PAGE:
Soil Preparation for Instant Turf

Author: Stefan Palm   Date Posted: 21 December 2023 

Soil preparation is by far the most important step in your instant turf project. Good preparation will provide the foundation your lawn needs to become the hard wearing, drought tolerant surface that you’re looking for.

When it comes to giving advice around soil preparation, we get lots of questions like:

  • Can you establish a lawn on existing topsoil?
  • What is the recommended thickness of topsoil to bring in?
  • If you need to bring in some topsoil, what’s the best sort to buy?

Can you roll out turf on your existing soil?

There are some instances where you can but there aprepared soil for laying turfre also many instances where you should not. South Australia has a very diverse mix of naturally occurring soil types ranging from coarse sands to heavy clays. I once had a property that had naturally occurring deep sandy loam in the front yard and hard-setting silty clay in the back yard. In this instance, I did not have to do anything to prepare the front yard, but the backyard needed a fair bit of work. Because of this diversity, it’s hard to come up with a “one size fits all” approach to preparing your soil for lawn. I often say to customers that there are a few things that lawns don’t like, those being

  • Hard-setting soils,
  • Water-repellent or non-wetting soils,
  • Rocky soils where there is shallow topsoil
  • The presence of remnant building materials such as paving sand and brickies sand.

Soils with these characteristics are common throughout Adelaide.  Planting in soils/materials such as these will result in unhealthy, poor-performing, high-maintenance lawns. In instances like this, I’d recommend removing and replacing a layer in order to give your lawn the best possible start (I’ll talk more about this later).  

Lawns love the following:

  • Soils that drain freely
  • pH-neutral soils
  • Soils that don’t set hard.

There are many instances across the western, coastal suburbs where the naturally occurring soils are alluvial sandy loams and are perfect for growing lawns with little to no prepagrowing lawnsration. These include the old market garden areas from West Beach through to Outer Harbour. If your soil is not hard-setting or non-wetting, you may be able to simply remove any existing turf and plant matter, turn it over and add a thin layer of sandy loam to help you level it out.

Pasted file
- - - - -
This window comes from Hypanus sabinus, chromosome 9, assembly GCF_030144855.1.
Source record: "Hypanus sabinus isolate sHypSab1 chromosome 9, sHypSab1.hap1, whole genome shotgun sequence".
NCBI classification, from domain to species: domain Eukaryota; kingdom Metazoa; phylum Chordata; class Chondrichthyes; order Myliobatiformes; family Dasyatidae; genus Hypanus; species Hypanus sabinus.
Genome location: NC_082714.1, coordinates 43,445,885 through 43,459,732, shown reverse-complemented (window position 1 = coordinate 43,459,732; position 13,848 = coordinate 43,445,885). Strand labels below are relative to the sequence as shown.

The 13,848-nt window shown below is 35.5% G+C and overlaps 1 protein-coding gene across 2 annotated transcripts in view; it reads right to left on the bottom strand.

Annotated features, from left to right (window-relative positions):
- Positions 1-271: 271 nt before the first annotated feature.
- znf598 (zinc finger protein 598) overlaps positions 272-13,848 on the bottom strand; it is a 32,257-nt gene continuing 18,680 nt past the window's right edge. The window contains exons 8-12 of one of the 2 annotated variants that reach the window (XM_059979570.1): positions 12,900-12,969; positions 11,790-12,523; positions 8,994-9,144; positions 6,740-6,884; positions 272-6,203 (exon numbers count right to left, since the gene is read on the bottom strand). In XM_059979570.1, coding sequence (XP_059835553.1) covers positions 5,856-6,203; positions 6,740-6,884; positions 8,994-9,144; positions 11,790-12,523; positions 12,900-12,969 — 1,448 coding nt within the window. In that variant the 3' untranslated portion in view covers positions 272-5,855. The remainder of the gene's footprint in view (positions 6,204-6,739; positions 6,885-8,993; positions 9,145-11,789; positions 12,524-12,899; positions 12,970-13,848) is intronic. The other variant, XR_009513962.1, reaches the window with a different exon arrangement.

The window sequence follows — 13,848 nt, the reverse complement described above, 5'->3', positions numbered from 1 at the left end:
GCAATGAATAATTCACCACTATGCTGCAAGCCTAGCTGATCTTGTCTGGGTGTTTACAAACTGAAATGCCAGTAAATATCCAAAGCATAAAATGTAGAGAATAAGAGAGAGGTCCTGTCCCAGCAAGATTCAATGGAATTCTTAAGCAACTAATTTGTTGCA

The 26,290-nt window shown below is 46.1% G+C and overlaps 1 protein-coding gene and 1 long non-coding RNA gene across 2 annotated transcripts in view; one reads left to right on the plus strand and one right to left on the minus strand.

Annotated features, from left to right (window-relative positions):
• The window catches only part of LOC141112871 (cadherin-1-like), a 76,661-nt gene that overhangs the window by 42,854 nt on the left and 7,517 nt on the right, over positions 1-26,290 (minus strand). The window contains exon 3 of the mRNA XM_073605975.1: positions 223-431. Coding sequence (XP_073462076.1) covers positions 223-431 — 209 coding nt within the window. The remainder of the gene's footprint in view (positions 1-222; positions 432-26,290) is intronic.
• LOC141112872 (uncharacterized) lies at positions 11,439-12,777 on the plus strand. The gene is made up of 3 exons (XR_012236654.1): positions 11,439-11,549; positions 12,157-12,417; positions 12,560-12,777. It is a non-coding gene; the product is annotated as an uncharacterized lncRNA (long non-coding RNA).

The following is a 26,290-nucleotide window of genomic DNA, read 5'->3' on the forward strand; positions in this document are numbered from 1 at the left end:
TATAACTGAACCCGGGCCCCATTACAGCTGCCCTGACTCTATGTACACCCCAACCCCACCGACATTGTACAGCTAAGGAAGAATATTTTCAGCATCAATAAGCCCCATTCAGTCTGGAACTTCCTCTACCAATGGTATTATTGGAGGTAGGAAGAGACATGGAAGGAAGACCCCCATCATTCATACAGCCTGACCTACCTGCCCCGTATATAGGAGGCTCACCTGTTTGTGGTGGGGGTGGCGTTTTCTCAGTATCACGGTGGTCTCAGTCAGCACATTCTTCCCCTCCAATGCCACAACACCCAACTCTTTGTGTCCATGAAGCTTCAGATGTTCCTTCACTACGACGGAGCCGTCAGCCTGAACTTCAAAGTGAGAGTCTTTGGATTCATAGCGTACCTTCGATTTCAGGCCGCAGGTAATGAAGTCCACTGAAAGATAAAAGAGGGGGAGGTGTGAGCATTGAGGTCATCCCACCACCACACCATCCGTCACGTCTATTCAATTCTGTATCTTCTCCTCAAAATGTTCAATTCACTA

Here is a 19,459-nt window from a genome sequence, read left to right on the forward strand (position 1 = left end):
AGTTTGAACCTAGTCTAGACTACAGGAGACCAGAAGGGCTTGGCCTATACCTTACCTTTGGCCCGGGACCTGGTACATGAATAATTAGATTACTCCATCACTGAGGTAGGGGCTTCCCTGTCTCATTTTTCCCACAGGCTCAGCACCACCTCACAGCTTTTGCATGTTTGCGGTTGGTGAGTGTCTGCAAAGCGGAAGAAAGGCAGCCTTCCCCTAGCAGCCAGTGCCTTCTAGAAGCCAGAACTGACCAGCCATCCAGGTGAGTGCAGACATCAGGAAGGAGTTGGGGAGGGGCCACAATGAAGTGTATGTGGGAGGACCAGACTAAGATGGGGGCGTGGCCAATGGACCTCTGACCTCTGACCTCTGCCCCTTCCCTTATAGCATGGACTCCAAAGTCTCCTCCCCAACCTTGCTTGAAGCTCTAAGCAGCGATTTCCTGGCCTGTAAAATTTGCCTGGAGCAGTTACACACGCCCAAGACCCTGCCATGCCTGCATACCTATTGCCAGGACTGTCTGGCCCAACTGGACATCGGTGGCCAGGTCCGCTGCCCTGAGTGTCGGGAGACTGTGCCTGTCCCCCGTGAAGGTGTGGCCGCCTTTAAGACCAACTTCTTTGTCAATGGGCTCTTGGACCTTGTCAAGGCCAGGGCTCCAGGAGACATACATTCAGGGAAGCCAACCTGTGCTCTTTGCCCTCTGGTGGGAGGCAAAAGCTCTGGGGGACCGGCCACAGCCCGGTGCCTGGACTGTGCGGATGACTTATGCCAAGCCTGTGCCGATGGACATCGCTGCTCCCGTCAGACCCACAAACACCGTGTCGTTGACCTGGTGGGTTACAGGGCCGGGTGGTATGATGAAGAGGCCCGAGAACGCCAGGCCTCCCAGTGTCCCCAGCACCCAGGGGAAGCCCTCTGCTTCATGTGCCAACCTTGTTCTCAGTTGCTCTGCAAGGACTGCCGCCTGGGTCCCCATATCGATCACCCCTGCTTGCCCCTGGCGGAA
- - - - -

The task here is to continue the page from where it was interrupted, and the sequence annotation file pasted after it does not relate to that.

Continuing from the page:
What is the recommended depth of topsoil to bring in?

This is a tricky question to answer! It all depends on how good your existing soil is. If you have issues similar to those mentioned above, the safe option is to bring in a 100mm layer of topsoil which may involve removing some of the existing soil. If your soil is reasonable and free of contaminants, you may be able to simply remove a 50mm layer, apply and rotary hoe in a 25mm layer of topsoil, then finish the surface off with another lighter layer of topsoil to smooth the surface off and make it easier to level.

What sort of topsoil should you buy?

Sandy Loam:

This is a question that can be answered in many different ways – lots of people have an opinion on it so I’ll tell you what we do and what works for us.  Our turf is grown down in Langhorne Creek, south of Adelaide. It grows on soil made up of nearly 80% sand, the rest being silt, loam and clay. You can buy this type of soil in most landscape supply yards and it’s called Sandy Loam.

Organic Sandy Loam:

There are other types of sandy loam around with added composts and manures which are helpful when establishing a lawn. These additives help to hold water and nutrients in the soil which in turn helps the turf establish faster, with less stress. 

You’ll have success with whichever you use.  One thing I can say is that you generally get what you pay for. Some of the cheaper ones can set hard and can be non-wetting which are ironically the two things you are trying to avoid when preparing soil for a new lawn!

To finish a soil off, your surface should be compacted, levelled and screeded till perfectly flat. Make sure you allow a 25mm gap between the finished soil height and the top of your lawn edge to allow room for the thickness of the turf roll. Click here for more information on preparing soil and installing turf

If you are unsure or want some guidance on how to prepare your soil, bring down a sample of your soil to our store in Hove, SA and we’ll give you some advice free of charge.


Comments (1)

Michael Bankier

By: on 29 September 2019
Thanks for sharing an awesome blog. Keep sharing the same!

Paul Munns Instant Lawn Response
Hi Michael Thanks for that. Will do

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